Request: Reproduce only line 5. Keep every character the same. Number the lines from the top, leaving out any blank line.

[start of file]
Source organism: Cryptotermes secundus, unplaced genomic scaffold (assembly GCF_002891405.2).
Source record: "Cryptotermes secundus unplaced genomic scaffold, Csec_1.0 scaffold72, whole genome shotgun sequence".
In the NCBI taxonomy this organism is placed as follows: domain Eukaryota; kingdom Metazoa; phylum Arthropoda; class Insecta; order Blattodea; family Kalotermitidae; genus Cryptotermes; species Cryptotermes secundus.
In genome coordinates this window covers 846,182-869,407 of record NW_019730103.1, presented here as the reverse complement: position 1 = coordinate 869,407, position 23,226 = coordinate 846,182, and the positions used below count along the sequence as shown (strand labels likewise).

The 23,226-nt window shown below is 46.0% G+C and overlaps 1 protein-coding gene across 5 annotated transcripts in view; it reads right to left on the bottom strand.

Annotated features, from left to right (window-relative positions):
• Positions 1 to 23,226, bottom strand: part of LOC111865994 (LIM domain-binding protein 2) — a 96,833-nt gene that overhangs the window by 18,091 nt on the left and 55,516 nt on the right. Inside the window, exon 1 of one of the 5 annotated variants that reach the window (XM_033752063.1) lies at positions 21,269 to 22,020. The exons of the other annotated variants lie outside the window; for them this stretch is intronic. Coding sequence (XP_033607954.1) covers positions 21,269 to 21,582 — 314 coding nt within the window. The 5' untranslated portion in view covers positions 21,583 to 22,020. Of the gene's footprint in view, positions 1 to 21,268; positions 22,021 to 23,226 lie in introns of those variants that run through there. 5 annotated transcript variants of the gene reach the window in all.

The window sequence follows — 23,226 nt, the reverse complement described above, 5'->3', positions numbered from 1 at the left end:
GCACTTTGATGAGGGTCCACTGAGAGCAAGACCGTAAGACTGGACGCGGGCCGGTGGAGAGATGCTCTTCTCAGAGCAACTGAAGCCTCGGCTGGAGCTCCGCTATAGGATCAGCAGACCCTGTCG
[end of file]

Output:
The 23,226-nt window shown below is 46.0% G+C and overlaps 1 protein-coding gene across 5 annotated transcripts in view; it reads right to left on the bottom strand.